Gordon still criticized the health workers' "obvious" lack of training, considering that they still administered the dengue vaccine despite Rafael's slight fever.

"Pumapasok ang gamot na bago, tama ba na ganun ang patakaran natin? Dapat baguhin natin.  We're here in aid of lesiglation as well. We cannot prosecute you here, we can only recommend. All we're saying is, did we do the diligence, at the very least, of a good father or mother? They have the right to say, 'Puwede ba 'yan kahit may sakit ito?' Dapat ang gobyerno ang magsasabi 'Kung may sakit, 'wag na muna ho'," he told the health department.

(This new drug has just arrived, is it right for our policies to be like that? We're here in aid of legislation as well. We cannot prosecute you here, we can only recommend. All we're saying is, did we do the diligence, at the very least, of a good father or mother? They have the right to say, "Can you still give this vaccine even if the child is sick?" But the government should be the one to decide whether to defer giving the vaccine to a sick child.)

Ubial said there has been a number of patients who were actually deferred for dengue immunization because of illness.

"We want all the patients to be safe," she added. 

'Good program'

Dr Mary Ann Lansang, who was head of the infectious diseases section of the Department of Medicine at the University of the Philippines-Philippine General Hospital, noted that chronic disease was actually one of the exclusion criteria during the vaccine's clinical trials conducted in the Philippines.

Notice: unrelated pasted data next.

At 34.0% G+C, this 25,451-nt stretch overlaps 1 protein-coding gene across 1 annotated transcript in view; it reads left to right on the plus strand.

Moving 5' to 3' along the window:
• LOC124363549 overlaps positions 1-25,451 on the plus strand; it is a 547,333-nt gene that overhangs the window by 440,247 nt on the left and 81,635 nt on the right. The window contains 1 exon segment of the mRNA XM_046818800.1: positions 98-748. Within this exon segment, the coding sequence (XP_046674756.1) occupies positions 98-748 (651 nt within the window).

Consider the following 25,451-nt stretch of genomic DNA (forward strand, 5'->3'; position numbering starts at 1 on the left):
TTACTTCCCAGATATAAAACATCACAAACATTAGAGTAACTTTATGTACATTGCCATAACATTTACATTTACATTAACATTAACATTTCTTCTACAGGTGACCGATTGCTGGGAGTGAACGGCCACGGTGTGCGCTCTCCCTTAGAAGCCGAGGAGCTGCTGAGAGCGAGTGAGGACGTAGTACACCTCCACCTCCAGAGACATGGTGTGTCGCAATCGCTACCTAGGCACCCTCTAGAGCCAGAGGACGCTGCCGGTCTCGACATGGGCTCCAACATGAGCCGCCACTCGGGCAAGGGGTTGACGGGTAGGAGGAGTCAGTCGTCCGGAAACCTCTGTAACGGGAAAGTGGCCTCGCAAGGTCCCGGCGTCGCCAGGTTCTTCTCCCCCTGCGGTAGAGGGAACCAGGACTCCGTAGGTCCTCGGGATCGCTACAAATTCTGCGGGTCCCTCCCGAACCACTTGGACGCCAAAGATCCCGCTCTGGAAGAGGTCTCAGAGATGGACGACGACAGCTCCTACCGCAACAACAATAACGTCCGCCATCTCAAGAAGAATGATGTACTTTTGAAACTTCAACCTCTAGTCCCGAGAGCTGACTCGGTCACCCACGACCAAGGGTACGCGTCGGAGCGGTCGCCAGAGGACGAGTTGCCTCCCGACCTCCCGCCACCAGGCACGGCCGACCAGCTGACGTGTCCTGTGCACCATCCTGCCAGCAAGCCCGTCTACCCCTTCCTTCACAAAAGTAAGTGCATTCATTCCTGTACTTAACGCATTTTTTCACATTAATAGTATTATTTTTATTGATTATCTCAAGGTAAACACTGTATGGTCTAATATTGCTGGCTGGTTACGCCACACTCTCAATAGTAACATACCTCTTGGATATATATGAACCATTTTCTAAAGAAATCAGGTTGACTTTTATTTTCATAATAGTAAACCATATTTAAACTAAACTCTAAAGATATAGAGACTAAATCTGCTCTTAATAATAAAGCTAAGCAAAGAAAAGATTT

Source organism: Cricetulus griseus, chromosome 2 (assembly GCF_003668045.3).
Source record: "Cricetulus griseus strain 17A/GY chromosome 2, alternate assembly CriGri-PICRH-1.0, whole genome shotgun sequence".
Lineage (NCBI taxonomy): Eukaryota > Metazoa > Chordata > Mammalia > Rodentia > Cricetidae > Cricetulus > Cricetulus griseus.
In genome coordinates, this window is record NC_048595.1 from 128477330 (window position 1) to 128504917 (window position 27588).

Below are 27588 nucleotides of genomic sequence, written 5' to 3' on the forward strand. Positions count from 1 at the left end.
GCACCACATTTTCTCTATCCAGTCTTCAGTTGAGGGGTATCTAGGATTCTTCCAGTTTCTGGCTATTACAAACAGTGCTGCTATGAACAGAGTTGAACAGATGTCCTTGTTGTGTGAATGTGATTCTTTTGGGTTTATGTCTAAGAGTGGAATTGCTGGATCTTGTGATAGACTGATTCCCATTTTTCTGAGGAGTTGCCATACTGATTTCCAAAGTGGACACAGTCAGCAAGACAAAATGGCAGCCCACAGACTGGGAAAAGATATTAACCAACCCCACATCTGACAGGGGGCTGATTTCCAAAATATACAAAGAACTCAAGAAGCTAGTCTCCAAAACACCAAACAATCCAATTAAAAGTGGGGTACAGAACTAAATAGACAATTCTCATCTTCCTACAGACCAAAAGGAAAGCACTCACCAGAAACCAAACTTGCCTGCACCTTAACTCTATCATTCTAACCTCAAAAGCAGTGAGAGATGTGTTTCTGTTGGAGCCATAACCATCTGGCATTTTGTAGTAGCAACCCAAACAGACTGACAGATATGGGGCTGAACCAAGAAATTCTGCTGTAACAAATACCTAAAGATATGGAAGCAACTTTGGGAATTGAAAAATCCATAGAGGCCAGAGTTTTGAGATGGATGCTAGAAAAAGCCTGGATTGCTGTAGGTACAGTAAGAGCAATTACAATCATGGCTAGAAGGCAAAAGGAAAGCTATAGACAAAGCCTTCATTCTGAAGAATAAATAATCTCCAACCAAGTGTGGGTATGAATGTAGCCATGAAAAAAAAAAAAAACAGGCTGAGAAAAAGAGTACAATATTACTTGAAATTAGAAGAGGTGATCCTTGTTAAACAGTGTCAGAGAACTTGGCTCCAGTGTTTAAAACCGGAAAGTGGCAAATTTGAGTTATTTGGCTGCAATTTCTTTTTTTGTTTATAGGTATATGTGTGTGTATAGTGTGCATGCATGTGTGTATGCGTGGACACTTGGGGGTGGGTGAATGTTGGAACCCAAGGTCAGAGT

"They were practicing due diligence by not including chronic disease patients," Lansang said of the clinical trial conducted by Dr Maria Rosario Capeding of the Research Institute for Tropical Medicine.

Capeding was part of the 3 phases of the clinical trials as the country's principal investigator. This clinical trial, according to Lansang, was one of the "strongest basis" for the registration of the dengue vaccine.

In an interview with reporters after the hearing, Ubial said she cannot judge the decisions of the previous administration.

"But as a program manager of the Expanded Program on Immunization before, kailangan talaga may due diligence and social preparation. 'Yun ang tingin ni Senator Gordon. For me, I raised that objection when I was assistant secretary," she explained. 

(But as a program manager of the Expanded Program on Immunization before, there really should be due diligence and social preparation. That's how Senator Gordon sees it. For me, I raised that objection when I was assistant secretary.)

Now that Ubial is health secretary, she vowed to fix the system "so that the vaccination program is preserved."

"It's a good program," she added.

The health department is already administering the second dose of the dengue vaccine to around 489,000 public school students (at least 9 years old) in Central Luzon, Calabarzon, and the National Capital Region.

Dengue, a disease common in tropical and sub-tropical countries, is transmitted through the bite of an Aedes mosquito. Dengue fever is potentially fatal and mainly affects children.

The Philippines is among countries in the Western Pacific region with the highest incidence of dengue in recent years. – Rappler.com

Jee Y. Geronimo

Jee is part of Rappler's Central Desk, handling most of the world, science, and environment stories on the site. She enjoys listening to podcasts and K-pop, watching Asian dramas, and running long distances. She hopes to visit Israel someday to retrace the steps of her Savior.

image